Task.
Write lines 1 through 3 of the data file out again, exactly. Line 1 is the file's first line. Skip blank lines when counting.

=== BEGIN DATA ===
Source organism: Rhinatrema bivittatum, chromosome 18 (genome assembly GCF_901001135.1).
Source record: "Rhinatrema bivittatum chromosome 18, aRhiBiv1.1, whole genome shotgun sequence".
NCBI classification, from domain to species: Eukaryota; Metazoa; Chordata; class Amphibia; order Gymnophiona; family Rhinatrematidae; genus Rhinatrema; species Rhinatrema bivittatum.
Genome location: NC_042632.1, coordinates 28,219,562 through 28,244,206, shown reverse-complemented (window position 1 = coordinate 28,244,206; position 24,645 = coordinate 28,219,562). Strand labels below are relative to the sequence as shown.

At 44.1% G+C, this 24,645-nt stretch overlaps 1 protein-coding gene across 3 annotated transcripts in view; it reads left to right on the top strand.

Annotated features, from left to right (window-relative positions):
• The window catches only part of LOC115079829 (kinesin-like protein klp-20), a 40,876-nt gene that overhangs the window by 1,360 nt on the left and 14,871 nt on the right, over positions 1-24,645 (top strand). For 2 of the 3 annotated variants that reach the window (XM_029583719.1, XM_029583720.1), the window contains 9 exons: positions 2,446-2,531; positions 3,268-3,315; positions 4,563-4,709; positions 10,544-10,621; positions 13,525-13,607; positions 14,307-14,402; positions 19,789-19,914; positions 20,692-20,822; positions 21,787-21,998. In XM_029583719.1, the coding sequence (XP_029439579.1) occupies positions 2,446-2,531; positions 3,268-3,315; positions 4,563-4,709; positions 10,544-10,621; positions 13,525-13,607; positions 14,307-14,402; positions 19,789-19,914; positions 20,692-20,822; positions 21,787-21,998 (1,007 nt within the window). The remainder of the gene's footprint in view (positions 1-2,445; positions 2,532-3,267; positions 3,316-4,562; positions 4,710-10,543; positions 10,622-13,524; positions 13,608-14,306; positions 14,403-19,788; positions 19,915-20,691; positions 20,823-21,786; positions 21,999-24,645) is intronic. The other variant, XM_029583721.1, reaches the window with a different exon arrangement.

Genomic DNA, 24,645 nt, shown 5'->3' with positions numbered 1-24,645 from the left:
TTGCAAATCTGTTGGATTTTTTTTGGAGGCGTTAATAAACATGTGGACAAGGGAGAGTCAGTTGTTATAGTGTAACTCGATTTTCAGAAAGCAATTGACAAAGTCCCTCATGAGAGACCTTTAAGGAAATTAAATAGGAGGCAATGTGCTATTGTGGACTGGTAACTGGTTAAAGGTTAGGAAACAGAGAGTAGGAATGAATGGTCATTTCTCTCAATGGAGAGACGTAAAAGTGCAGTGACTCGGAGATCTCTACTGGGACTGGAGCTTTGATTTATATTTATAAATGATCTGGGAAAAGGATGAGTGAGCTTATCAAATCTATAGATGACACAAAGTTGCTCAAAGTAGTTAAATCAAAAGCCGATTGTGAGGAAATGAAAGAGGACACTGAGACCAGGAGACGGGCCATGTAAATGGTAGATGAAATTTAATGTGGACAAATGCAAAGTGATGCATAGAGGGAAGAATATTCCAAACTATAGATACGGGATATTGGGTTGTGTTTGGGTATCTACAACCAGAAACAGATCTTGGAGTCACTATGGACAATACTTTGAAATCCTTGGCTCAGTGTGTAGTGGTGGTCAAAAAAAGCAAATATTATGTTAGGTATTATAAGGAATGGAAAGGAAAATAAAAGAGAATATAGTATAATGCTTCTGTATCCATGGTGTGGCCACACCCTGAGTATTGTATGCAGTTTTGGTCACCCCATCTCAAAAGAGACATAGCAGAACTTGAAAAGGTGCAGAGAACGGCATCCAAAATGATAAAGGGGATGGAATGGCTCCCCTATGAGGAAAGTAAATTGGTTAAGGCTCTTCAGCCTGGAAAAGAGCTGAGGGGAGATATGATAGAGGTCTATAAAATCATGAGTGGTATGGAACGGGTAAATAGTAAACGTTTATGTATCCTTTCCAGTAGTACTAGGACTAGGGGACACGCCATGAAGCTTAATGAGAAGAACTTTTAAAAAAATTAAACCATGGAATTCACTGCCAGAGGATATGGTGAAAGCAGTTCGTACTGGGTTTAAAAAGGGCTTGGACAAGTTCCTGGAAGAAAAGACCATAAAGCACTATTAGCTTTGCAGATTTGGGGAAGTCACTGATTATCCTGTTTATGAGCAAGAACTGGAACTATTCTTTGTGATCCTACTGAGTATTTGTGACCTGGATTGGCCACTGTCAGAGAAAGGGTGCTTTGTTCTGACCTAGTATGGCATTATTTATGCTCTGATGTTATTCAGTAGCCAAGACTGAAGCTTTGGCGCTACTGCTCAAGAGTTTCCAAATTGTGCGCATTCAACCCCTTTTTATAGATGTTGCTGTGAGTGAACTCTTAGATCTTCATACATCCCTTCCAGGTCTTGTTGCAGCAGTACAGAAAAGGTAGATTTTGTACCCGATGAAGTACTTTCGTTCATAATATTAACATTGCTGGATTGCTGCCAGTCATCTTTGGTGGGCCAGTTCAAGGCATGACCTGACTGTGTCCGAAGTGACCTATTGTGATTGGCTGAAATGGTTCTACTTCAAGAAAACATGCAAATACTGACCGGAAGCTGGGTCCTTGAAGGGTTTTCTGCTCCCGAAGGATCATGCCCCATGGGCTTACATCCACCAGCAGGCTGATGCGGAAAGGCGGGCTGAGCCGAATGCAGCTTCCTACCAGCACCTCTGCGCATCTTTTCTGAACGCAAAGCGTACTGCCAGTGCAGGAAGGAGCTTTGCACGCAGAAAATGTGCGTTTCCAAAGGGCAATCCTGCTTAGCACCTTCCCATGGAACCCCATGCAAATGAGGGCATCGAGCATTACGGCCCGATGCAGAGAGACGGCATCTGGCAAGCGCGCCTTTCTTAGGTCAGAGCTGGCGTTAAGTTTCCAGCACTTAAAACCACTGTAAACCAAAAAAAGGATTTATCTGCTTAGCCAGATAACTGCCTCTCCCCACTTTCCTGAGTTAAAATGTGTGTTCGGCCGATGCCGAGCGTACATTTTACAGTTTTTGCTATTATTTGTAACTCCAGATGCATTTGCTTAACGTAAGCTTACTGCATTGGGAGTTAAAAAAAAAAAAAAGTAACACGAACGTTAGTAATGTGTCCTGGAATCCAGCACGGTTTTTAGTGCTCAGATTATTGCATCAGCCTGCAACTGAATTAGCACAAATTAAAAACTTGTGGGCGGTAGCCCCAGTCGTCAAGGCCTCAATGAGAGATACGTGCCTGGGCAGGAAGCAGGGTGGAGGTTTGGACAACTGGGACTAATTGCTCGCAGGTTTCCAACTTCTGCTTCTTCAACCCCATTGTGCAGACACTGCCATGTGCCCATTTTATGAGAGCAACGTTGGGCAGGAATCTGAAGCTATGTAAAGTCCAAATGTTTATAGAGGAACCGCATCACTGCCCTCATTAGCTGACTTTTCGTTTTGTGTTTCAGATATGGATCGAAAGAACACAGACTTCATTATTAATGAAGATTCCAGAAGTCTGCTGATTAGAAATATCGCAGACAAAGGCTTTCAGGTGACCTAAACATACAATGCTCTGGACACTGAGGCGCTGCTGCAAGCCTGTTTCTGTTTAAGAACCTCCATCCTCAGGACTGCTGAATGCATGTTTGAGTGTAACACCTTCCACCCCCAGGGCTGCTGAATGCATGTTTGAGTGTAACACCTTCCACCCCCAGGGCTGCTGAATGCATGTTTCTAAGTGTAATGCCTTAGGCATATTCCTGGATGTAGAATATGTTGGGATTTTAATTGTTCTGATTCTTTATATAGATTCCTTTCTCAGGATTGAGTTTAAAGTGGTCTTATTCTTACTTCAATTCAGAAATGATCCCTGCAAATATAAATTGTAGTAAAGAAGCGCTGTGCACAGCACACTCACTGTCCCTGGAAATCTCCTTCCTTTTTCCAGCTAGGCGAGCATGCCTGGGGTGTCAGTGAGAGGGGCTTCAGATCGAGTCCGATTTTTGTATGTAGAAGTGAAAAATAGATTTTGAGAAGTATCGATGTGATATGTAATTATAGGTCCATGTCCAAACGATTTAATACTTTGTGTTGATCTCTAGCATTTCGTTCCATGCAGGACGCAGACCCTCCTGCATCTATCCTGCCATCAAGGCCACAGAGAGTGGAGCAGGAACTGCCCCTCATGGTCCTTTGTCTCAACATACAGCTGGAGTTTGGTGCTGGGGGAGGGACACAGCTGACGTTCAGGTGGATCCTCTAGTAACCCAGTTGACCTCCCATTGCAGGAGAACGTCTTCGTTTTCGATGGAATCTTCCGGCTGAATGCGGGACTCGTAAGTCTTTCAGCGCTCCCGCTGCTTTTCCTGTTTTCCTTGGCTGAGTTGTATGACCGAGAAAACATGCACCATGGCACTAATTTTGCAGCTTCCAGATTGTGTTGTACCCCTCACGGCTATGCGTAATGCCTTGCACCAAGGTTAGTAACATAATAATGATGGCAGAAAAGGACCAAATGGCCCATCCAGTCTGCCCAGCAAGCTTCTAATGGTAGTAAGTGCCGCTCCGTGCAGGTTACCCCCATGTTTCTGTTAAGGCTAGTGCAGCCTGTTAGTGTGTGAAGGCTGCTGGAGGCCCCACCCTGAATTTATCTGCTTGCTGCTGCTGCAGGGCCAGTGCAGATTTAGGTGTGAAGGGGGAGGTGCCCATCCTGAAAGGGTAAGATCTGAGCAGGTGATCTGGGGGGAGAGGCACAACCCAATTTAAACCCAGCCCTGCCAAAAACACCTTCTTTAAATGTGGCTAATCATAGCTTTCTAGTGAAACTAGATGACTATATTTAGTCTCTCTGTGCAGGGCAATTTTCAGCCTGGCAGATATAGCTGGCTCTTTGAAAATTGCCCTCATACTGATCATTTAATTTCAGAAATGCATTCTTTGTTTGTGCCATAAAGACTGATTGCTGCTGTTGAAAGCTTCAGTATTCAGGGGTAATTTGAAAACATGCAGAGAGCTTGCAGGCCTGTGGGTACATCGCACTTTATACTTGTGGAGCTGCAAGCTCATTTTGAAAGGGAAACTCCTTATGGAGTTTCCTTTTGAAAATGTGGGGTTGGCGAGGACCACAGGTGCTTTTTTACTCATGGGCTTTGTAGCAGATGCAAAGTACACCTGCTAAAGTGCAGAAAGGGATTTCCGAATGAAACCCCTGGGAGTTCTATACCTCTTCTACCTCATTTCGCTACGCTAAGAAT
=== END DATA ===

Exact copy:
Source organism: Rhinatrema bivittatum, chromosome 18 (genome assembly GCF_901001135.1).
Source record: "Rhinatrema bivittatum chromosome 18, aRhiBiv1.1, whole genome shotgun sequence".
NCBI classification, from domain to species: Eukaryota; Metazoa; Chordata; class Amphibia; order Gymnophiona; family Rhinatrematidae; genus Rhinatrema; species Rhinatrema bivittatum.